On Friday 14th February the main bodies representing Maltese business were all under one roof to launch a joint document which highlights their priorities and expectations in view of the European Elections.
In the presence of a good number of MEP candidates, they discussed the focus areas pointed out in the document. The need for better dialogue between stakeholders and MEPs stood out as a recurrent theme. It remains key for representatives of Maltese business in European fora to point out Malta’s specific circumstance but, at the same time, SMEs ought to draw on the existing opportunities and better exploit the potential of the single market.
Presenting the initiatives being taken at EU level, Joanna Drake, from the European Commission’s Directorate-General for Enterprise and Industry, spoke about the efforts to reduce the regulatory burden on SMEs through a process of simplification of rules. She also referred to funding programmes aimed at promoting entrepreneurship and helping businesses access new markets. “We have to give entrepreneurs a second chance if they fail”, she said, remarking also that in Europe we lack business role models who young people could aspire to emulate.
Mr Christian Feustel, from Business Europe, a representative body of enterprises at European level, spoke about the relevance of this year’s European Elections, pointing out that every non-voter would be giving a louder voice to extremists. Considering that the choice of the President of the European Commission will be based on the results of these elections, it is in the interest of all sectors to ensure proper representation, he said.
John Vassallo, a former Microsoft Vice-President for Europe, spoke about ways how small countries can advance their positions in big fora such as the EU institutions. “Develop policy according to your realities and propose it to decision-makers, rather than remaining simply reactive. Choose a simple message and drum it home at all levels”, he maintained.
The manifesto, “We’re in business together”, was drawn up jointly by the Malta Chamber of Commerce, Enterprise, and Industry; the Malta Employers’ Association; the Malta Hotels and Restaurants Association, the General Retailers and Traders Union, and the Malta Business Bureau. The initiative was coordinated by the European Parliament Information Office.
‘We’re in business together’
The main focus areas of the manifesto are the following:
– A balance between harmonisation at European level on one hand, where this adds value to the market, and subsidiarity and proportionality on the other hand. Malta’s insularity and peripheral position should be acknowledged by European policy-makers.
– Need for smarter regulation, less bureaucracy, and more trust in business as the motor of economy.
– Promote competitiveness and secure economic prosperity through focus on wealth creation, before wealth distribution.
– Face global competition through better human development and skills matching, the strengthening of links between academia and industry, and more investment in research and development.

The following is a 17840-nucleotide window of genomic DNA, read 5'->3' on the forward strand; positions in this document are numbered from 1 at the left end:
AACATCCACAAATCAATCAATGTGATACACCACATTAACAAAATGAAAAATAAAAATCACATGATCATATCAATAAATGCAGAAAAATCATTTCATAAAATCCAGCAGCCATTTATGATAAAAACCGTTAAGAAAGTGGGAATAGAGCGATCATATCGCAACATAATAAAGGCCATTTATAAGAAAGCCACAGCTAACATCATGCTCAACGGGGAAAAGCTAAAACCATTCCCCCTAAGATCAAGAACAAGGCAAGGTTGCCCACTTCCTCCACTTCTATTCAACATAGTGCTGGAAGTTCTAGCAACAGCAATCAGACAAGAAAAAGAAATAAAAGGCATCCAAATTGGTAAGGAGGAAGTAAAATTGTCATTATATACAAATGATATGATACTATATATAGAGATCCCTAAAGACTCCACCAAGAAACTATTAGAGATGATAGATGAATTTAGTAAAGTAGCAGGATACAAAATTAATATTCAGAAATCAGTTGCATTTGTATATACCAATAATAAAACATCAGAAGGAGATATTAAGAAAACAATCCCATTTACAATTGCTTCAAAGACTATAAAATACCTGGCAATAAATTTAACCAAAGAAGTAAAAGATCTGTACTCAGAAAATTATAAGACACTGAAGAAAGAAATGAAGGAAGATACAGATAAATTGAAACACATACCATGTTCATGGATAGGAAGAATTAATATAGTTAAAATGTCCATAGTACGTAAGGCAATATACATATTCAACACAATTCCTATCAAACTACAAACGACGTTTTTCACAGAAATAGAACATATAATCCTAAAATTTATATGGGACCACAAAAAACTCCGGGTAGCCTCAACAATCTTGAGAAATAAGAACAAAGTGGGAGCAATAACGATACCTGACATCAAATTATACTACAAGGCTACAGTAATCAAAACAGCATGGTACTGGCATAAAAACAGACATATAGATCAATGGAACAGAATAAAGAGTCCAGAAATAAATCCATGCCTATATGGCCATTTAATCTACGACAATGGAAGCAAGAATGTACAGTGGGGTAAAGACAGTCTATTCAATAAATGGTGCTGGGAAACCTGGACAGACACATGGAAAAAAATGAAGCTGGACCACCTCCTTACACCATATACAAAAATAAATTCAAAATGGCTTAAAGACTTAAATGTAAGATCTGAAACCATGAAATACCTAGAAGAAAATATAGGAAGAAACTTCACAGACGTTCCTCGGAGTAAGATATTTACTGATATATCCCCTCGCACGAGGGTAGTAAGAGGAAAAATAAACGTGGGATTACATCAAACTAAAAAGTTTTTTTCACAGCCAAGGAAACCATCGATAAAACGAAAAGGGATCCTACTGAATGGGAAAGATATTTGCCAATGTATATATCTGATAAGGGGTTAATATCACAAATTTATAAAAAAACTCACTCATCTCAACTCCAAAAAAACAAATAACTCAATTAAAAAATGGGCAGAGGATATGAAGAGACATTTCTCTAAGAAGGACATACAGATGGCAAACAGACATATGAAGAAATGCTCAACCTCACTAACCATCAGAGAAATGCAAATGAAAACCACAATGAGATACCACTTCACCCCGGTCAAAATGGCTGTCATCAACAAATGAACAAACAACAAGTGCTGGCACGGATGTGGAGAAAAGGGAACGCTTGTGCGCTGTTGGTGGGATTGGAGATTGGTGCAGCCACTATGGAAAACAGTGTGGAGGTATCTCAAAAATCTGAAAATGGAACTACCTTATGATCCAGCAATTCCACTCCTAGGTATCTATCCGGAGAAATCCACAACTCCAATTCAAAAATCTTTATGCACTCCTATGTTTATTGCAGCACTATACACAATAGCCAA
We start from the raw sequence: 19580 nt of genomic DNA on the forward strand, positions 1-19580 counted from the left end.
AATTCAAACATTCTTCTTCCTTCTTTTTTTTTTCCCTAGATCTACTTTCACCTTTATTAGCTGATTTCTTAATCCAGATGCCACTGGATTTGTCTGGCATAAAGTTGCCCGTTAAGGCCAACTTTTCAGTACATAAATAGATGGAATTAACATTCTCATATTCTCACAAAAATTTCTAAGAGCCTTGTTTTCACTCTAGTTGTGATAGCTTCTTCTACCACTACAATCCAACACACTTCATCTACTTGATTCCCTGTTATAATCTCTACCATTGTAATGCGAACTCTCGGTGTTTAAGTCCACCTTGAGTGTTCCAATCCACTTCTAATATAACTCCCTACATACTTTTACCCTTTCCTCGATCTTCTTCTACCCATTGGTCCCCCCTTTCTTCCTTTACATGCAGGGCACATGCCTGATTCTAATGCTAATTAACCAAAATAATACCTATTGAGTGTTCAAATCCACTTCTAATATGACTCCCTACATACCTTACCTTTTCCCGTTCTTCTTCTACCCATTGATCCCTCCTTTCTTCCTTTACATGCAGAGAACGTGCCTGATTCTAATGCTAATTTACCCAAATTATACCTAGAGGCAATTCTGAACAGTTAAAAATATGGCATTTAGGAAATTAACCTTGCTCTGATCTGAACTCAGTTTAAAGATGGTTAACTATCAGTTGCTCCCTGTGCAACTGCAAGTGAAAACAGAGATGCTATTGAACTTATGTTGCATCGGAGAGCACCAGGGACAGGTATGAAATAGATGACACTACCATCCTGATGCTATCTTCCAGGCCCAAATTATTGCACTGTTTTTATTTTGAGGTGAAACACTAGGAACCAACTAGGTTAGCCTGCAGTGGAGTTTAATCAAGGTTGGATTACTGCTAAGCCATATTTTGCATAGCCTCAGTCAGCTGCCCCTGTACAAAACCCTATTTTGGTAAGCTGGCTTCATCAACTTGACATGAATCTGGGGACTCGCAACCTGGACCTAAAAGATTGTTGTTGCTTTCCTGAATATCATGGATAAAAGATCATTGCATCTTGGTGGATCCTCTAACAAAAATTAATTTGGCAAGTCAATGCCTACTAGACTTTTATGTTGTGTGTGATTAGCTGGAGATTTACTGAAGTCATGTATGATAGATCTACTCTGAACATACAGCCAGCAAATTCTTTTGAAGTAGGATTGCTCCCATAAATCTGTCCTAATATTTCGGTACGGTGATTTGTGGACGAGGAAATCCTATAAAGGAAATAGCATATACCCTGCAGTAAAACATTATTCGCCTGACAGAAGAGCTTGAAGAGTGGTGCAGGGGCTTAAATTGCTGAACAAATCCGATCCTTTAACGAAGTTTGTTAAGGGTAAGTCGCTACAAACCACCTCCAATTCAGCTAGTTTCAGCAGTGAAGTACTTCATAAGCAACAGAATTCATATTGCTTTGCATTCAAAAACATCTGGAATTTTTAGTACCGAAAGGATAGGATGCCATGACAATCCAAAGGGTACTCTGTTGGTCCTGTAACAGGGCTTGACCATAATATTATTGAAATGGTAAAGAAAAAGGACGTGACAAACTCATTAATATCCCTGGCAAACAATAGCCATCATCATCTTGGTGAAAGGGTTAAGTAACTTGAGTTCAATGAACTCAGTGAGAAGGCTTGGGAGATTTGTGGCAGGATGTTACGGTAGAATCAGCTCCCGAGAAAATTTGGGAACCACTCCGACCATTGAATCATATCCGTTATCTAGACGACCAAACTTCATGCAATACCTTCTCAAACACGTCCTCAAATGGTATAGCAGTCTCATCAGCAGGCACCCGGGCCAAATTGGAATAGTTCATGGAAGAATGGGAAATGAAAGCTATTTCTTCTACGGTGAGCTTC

– More productive employment and a less regulated labour market which acknowledges adequate employees’ rights without discouraging employment.
– A constant and structured dialogue between stakeholders and MEPs is called for to ensure that Maltese business takes an active role in the formulation of EU policy
How can MEPs best represent Maltese business?
Discussion was held in two different panel formations. The first was composed of the business representative bodies involved. David Curmi, President of the Chamber of Commerce, Enterprise and Industry, referred to the impact on Maltese industry following the loss of Malta’s Objective 1 status when it comes to EU structural funds.
GRTU President Paul Abela remarked that the cost of credit is still too high in Malta when compared to other European countries where credit is made accessible to business at much lower rates.
Addressing the issue of the relatively limited representation Malta has in the European Parliament through its 6 seats, MEP Roberta Metsola said that Maltese MEPs can influence not only the discussion in the committees of which they are members but also elsewhere through their networking within their political groups and beyond. “Politicians, and MEPs from small countries like Malta in particular, are also ‘lobbyists’ for their own electorate”, she said.
PL candidate Miriam Dalli stressed the need to maintain an ongoing consultation with stakehlders and appealed for more Corporate Social Responsibility from the side of businesses. All speakers concurred on this aspect. Stefano Mallia, MEP candidate on behalf of the PN suggested that the Malta Council for Economic and Social Development (MCESD) invites MEPs to discuss certain issues from time to time.
Cyrus Engerer and Clint Camilleri, both PL candidates, stressed the need to protect the national interest. “Let’s always toe the Malta line and not shy away from disagreeing even with our own political groups”, said Engerer.
Helga Ellul, PN candidate, called for businesses to be more proactive in communicating their priorities to decision-makers. They have to be creative and possibly work together to compete better.
AD candidate Carmel Cacopardo remarked that the manifesto should have given more importance to environmental considerations.